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UMN RecWell’s group fitness classes aim to provide physical and mental well-being

A variety of group fitness classes, including rhythm cycle and pilates, helps students to stay active.
Image by Grace Henrie
UMN students work out their legs during a pilates class at the RecWell on Sept. 19, 2023.

The University of Minnesota’s Recreation and Wellness Center (RecWell) offers a variety of group fitness classes on East Bank and St. Paul campus, allowing students to get away from school work and to exercise their bodies. 

The RecWell offers 12 different group fitness classes like cardio dance, rhythm cycle and pilates among others. Group fitness classes take place seven days a week and at different times, according to the RecWell’s website. 

A FitPass is required to take any fitness class at the University. The pass costs $37 for students and $45 for non-students for the entire semester. More than a thousand people have signed up for the FitPass for group fitness classes, according to Cody Mikl, the director of facility operations at the RecWell. He said student participation at the RecWell is very strong this year. 

 “We have a lot going for us,” Mikl said. “We’re very proud of what we have here.”

Mikl said there are many benefits of physical activity.

“It’s good for your wellness, your body, to improve your muscular strength, which are important things even when you’re young,” Mikl said.

Teagan Londo, a third-year student at the University, said she plans on taking five RecWell group fitness classes this semester. She likes customizing classes to what each individual needs. 

Londo said the classes help get her out of her apartment and give her a break in her day. Rhythm cycle is her favorite class, according to Londo. 

“I just feel so good after, it’s almost like a TED Talk plus exercising because the instructor makes me feel so good about myself,” Londo said. 

Pedal to the music 

Rhythm cycle is offered 19 times a week for 45 minutes. The goal of the rhythm cycle is to bike to the beat of the music. 

The soundtrack to each class varies from artists like Hozier to Megan Thee Stallion. Instructors crank the music up loud but offer foam earplugs for participants who want to protect their hearing. 

Based on the song, the instructors give different instructions about how fast to pedal. Throughout the class, the instructor includes choreography like clapping or using a resistance band to work out the upper body. 

Izzy Glendenin is in her third year at the University and has been teaching cycle classes at Recwell since her freshman year. Glendenin wants her classes to be the most fun part of people’s days.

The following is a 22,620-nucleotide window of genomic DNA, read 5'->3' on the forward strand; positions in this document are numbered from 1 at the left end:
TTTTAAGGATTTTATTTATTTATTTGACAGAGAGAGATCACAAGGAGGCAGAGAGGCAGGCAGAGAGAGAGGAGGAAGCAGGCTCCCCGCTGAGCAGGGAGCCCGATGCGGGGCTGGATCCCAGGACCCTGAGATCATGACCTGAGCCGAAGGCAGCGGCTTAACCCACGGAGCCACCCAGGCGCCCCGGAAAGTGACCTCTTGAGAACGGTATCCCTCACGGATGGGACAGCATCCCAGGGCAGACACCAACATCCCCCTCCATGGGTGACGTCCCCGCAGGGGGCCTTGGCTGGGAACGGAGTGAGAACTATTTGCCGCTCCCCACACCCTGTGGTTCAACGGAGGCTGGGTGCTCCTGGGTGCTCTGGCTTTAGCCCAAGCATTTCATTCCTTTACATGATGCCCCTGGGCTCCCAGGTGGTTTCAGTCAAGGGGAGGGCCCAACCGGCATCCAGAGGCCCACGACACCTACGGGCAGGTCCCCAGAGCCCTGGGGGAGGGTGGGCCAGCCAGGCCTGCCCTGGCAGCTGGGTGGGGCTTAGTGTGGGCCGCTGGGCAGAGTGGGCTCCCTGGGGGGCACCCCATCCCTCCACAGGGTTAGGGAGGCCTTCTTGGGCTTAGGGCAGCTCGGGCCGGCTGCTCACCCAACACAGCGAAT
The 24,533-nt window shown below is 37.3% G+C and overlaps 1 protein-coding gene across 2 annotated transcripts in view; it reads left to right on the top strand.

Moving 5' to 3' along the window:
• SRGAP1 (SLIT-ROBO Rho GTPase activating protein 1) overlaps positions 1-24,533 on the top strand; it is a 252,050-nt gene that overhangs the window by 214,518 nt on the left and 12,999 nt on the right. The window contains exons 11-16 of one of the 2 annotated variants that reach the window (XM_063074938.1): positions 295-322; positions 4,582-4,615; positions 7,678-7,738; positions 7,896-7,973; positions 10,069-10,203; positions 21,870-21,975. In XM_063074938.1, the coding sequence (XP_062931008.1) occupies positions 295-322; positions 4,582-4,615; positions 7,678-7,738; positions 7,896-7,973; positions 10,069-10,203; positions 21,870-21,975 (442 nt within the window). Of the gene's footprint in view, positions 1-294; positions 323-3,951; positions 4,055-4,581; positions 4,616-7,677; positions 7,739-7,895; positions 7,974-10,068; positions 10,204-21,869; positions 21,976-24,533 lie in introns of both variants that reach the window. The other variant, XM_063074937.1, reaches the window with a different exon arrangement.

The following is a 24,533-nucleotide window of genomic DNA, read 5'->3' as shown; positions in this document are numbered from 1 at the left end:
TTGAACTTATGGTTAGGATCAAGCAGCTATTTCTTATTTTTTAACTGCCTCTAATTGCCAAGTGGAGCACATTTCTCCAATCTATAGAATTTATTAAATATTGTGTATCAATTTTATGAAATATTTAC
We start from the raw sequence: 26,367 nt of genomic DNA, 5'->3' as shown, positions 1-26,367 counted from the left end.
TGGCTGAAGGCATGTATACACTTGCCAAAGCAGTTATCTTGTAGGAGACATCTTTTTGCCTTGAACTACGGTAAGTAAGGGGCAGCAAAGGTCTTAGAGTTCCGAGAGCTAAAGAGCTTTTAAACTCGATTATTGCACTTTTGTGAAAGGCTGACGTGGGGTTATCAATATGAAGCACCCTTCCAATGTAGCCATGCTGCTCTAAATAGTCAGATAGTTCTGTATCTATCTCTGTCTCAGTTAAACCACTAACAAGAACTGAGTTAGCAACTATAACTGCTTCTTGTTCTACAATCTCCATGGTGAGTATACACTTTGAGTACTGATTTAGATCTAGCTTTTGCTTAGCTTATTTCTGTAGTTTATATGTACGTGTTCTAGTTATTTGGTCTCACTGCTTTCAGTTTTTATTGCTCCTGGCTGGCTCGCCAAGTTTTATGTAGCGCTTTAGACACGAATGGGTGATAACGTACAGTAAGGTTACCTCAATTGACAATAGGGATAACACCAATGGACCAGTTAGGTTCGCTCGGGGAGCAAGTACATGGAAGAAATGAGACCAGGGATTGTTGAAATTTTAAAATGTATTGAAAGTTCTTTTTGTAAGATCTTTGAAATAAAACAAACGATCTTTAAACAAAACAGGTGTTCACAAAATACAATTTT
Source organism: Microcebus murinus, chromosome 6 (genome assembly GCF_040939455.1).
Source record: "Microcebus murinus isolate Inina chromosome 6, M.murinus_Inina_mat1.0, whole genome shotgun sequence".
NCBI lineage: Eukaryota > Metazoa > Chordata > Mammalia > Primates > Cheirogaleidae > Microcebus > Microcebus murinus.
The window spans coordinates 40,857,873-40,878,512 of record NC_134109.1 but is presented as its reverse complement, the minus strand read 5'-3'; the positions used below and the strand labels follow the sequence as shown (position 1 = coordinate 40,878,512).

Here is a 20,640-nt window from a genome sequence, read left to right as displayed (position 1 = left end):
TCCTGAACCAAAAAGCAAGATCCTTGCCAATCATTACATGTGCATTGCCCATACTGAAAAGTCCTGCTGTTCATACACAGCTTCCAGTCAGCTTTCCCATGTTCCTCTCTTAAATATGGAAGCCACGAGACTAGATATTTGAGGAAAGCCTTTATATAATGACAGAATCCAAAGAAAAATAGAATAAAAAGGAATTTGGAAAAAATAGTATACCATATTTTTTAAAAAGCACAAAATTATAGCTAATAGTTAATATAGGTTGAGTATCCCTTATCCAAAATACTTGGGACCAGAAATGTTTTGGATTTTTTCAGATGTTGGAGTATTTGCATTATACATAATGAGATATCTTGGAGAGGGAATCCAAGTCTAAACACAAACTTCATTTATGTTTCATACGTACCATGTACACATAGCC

“It’s all about self-confidence and I want them to leave feeling confident and proud of themselves for working out,” Glendenin said.

Cycle classes are accessible for anyone of any fitness level, Glendenin said. Everything instructors recommend are suggestions and participants can take the class at a comfortable pace. 

“We always talk about not only welcoming people in but making them feel like they belong,” Glendenin said. 

Slow and controlled

Pilates is another group fitness class offered at RecWell. Pilates is meant to increase participants’ strength, stabilization and flexibility to energize people’s bodies, according to the RecWell’s website. 

The class takes place on a mat and moves through working out different areas of the body: core, lower body and arms. Exercises like bicycle crunches, glute bridges and arm circles are included. 

Instructors guide participants to be slow and intentional in their movements and offer several variations to each exercise. Instructors emphasize the importance of doing what feels good for your body. 

Norah Hughes, a first-year student, said she started taking group fitness classes the first week of the semester. Hughes said she comes to classes to take a study break and because her mental health feels better after a group fitness class. 

Dance, dance and dance some more 

Cardio dance, a group fitness class offered at the University, is a high-energy class, similar to zumba. 

The instructor stands at the front of the room and encourages participants to follow along to their dance moves. 

The class soundtracks are filled with hip-hop and R&B. Instructors tell participants it’s okay to do the moves wrong, as long as you keep moving your body. Participants high-five each other and cheer throughout class. 

Mikl said by going to classes, participants might start seeing the same people and gain social benefits.  

“Getting engaged with the broader campus environment and eventually getting ingrained into the fabric of campus,” Mikl said, “is important to academic success.”

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